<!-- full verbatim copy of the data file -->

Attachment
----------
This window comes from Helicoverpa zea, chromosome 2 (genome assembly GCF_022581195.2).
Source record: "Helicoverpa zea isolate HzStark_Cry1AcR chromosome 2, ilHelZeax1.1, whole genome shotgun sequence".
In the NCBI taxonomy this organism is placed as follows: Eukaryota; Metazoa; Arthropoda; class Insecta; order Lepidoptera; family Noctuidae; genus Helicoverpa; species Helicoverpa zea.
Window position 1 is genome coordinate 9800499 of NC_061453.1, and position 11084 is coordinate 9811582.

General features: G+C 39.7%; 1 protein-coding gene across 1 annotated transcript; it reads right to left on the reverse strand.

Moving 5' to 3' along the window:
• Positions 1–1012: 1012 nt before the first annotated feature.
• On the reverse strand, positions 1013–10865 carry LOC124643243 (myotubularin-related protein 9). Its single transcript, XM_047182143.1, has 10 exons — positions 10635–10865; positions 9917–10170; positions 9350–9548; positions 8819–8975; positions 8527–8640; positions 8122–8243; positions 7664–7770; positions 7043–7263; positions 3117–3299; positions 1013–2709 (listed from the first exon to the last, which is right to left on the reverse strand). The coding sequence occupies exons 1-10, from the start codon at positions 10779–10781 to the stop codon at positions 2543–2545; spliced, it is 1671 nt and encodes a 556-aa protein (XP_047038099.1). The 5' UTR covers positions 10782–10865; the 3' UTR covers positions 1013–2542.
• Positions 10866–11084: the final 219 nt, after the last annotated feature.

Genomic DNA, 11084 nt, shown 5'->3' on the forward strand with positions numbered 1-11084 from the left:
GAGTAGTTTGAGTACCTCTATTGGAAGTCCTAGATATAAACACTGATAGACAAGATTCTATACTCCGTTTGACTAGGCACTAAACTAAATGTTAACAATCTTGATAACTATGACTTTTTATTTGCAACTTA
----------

This window comes from Helicoverpa zea, chromosome 2 (genome assembly GCF_022581195.2).
Source record: "Helicoverpa zea isolate HzStark_Cry1AcR chromosome 2, ilHelZeax1.1, whole genome shotgun sequence".
In the NCBI taxonomy this organism is placed as follows: Eukaryota; Metazoa; Arthropoda; class Insecta; order Lepidoptera; family Noctuidae; genus Helicoverpa; species Helicoverpa zea.
Window position 1 is genome coordinate 9800499 of NC_061453.1, and position 11084 is coordinate 9811582.

General features: G+C 39.7%; 1 protein-coding gene across 1 annotated transcript; it reads right to left on the reverse strand.

Moving 5' to 3' along the window:
• Positions 1–1012: 1012 nt before the first annotated feature.
• On the reverse strand, positions 1013–10865 carry LOC124643243 (myotubularin-related protein 9). Its single transcript, XM_047182143.1, has 10 exons — positions 10635–10865; positions 9917–10170; positions 9350–9548; positions 8819–8975; positions 8527–8640; positions 8122–8243; positions 7664–7770; positions 7043–7263; positions 3117–3299; positions 1013–2709 (listed from the first exon to the last, which is right to left on the reverse strand). The coding sequence occupies exons 1-10, from the start codon at positions 10779–10781 to the stop codon at positions 2543–2545; spliced, it is 1671 nt and encodes a 556-aa protein (XP_047038099.1). The 5' UTR covers positions 10782–10865; the 3' UTR covers positions 1013–2542.
• Positions 10866–11084: the final 219 nt, after the last annotated feature.

Genomic DNA, 11084 nt, shown 5'->3' on the forward strand with positions numbered 1-11084 from the left:
GAGTAGTTTGAGTACCTCTATTGGAAGTCCTAGATATAAACACTGATAGACAAGATTCTATACTCCGTTTGACTAGGCACTAAACTAAATGTTAACAATCTTGATAACTATGACTTTTTATTTGCAACTTA